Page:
The pilot episode of House of the Dragon struck a few intimate chords, including using the iconic Game of Thrones theme song. Season 1, episode 1, “The Heirs of the Dragon” features several iterations of prominent Game of Thrones tunes. The familiar fanfare was sparingly incorporated throughout the House of the Dragon premiere episode, with a fitting culmination at the end credits. Given that both shows operate in the realm of Westeros, certain commonalities can be expected. However, the evident prevalence of music from Game of Thrones in the House of the Dragon pilot may be a bit too much.
Showrunners Ryan Condal and Miguel Sapochnik elected to open House of the Dragon with a flashback scene exploring the history of Targaryen succession, rather than a title card sequence with a rendition of the Game of Thrones theme. However, an iteration of composer Ramin Djawadi’s iconic Game of Thrones main title can be heard in the end credits of House of the Dragon. Additionally, another twist on a second well-known Djawadi tune, “Blood of My Blood,” can be heard in House of the Dragon when audiences are first introduced to Rhaenyra Targaryen and her dragon Syrax. In a scene that draws unquestionable parallels to Rhaenyra’s later ancestor Daenerys Targaryen, powerful and triumphant fanfare accompanies striking dragon’s-eye views of King’s Landing.
There are elements that audiences would certainly like to forget from Game of Thrones, but the music is not one of them. In addition to the main theme, the series had other memorable entries, including “The Rains of Castamere” and “Light of the Seven.” It would be surprising to hear versions of these songs in House of the Dragon, though. Instead, audiences have been treated to musical themes that evoke feelings of nostalgia and appreciation for the series that was, while still adding value to the series that is.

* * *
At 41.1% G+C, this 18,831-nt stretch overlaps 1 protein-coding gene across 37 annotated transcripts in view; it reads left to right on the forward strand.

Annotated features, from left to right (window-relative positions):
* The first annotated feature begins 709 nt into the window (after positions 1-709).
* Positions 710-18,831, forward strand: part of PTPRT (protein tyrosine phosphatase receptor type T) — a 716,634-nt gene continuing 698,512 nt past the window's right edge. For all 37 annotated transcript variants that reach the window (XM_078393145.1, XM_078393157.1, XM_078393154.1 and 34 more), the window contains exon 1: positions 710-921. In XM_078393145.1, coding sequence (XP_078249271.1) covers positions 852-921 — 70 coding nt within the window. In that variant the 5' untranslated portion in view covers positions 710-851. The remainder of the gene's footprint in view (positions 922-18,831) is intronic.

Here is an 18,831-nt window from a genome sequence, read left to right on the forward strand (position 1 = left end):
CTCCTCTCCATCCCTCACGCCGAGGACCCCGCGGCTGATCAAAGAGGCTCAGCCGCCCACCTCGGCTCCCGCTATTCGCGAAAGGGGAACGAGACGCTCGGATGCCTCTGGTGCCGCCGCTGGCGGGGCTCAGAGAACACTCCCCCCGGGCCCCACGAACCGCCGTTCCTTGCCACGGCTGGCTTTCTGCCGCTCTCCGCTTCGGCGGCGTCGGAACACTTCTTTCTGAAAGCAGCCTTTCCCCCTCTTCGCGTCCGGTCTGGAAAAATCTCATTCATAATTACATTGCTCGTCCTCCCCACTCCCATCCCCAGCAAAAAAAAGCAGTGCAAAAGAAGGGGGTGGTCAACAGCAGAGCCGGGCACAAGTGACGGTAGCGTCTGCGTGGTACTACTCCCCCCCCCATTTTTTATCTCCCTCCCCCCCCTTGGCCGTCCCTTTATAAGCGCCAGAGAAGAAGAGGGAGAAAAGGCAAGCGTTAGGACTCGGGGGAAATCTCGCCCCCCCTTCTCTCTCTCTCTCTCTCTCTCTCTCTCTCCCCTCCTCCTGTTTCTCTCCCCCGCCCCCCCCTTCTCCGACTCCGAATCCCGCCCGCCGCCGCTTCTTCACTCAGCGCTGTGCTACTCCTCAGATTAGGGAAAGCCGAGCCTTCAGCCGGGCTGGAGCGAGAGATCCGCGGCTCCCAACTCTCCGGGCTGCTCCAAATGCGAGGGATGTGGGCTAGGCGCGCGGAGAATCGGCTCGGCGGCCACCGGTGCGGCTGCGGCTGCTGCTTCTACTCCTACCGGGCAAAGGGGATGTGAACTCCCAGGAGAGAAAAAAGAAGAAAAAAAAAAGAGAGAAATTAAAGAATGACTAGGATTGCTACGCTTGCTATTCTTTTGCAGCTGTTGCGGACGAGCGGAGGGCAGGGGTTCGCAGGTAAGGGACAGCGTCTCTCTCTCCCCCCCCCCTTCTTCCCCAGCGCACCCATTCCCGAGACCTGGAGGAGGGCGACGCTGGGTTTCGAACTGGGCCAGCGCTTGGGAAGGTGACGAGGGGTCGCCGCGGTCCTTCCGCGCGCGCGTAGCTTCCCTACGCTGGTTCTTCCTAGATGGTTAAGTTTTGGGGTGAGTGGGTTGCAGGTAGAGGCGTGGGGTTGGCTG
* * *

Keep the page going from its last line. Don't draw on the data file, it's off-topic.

Does House Of The Dragon Overuse The Game Of Thrones Theme?
Although multiple variations of themes from Game of Thrones have been carried over to House of the Dragon, this does not render them overused. Other than the main theme and “Blood of My Blood,” the score for the premiere episode is mostly original. The reappearance of music from a near-unskippable intro and a song that became synonymous with Daenerys Targaryen’s dragons hardly qualify as derivative. While the argument can be made that other references throughout the premiere are too echoic of Game of Thrones, ultimately these musical inclusions should be viewed in a positive light.
The House of the Dragon timeline establishes it as a distant prequel to Game of Thrones. It has been marketed as such, with promotional material depicting both shows in association with each other. It’s fitting for memorable elements from the original series to appear in the new show, especially given Ramin Djwadi’s return as composer and Miguel Sapochnik’s return to the creative team. Considering the divisive reception to the later seasons of Game of Thrones, being too heavy-handed with references and callbacks could alienate some audiences. But the choice to allude to House of the Dragon‘s predecessor mostly through musical cues rather than story elements is an apt one. This choice allows House of the Dragon to capture the essence and spirit of Game of Thrones through sound. But more importantly, it enables showrunners the creative freedom to craft a Westerosi story of succession that is not only auditorily stunning but narratively sound.